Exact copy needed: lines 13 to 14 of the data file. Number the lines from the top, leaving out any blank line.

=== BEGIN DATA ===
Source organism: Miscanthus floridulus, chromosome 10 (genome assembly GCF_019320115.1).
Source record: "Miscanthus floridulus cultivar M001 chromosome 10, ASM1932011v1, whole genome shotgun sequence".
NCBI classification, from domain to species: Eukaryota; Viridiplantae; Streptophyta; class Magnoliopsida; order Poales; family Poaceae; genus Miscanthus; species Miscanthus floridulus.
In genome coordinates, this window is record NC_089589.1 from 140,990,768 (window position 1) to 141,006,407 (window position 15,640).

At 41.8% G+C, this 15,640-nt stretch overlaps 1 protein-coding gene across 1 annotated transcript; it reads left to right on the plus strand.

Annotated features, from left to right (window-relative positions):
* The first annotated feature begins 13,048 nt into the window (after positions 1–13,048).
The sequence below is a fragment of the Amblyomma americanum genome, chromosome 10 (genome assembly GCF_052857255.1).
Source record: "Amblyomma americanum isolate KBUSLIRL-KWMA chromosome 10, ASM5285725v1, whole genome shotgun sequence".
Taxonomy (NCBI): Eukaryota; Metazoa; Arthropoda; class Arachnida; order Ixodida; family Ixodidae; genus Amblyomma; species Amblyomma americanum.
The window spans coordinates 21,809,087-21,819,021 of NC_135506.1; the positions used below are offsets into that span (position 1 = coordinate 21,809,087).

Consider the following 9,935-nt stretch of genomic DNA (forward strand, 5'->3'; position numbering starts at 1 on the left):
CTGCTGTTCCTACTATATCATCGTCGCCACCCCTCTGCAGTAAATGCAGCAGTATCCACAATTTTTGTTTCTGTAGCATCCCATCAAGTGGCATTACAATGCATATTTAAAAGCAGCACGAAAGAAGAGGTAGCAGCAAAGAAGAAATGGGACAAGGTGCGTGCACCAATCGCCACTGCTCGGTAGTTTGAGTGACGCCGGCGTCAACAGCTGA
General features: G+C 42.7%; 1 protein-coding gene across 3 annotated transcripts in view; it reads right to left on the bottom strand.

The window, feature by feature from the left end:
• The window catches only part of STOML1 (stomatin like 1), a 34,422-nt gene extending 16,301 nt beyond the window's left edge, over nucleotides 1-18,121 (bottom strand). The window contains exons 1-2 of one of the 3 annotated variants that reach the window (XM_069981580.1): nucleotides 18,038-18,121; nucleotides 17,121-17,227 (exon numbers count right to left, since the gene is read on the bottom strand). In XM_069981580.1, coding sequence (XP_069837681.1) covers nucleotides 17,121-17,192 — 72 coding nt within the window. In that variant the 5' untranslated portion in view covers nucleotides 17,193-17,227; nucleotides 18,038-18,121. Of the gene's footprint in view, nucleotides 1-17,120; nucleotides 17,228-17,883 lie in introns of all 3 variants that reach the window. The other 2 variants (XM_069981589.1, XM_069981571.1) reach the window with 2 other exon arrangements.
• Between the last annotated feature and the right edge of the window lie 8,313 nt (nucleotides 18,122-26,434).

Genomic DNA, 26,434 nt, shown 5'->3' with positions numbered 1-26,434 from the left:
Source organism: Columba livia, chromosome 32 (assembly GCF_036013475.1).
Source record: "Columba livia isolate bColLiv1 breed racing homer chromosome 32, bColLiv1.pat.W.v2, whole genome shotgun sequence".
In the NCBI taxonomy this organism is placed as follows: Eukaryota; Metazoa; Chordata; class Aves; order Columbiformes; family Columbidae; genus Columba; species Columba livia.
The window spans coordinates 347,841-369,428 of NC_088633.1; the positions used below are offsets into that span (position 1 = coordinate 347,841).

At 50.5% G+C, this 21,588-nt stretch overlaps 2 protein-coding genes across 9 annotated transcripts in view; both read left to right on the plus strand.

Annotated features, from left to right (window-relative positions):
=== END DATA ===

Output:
CTGCTGTTCCTACTATATCATCGTCGCCACCCCTCTGCAGTAAATGCAGCAGTATCCACAATTTTTGTTTCTGTAGCATCCCATCAAGTGGCATTACAATGCATATTTAAAAGCAGCACGAAAGAAGAGGTAGCAGCAAAGAAGAAATGGGACAAGGTGCGTGCACCAATCGCCACTGCTCGGTAGTTTGAGTGACGCCGGCGTCAACAGCTGA
General features: G+C 42.7%; 1 protein-coding gene across 3 annotated transcripts in view; it reads right to left on the bottom strand.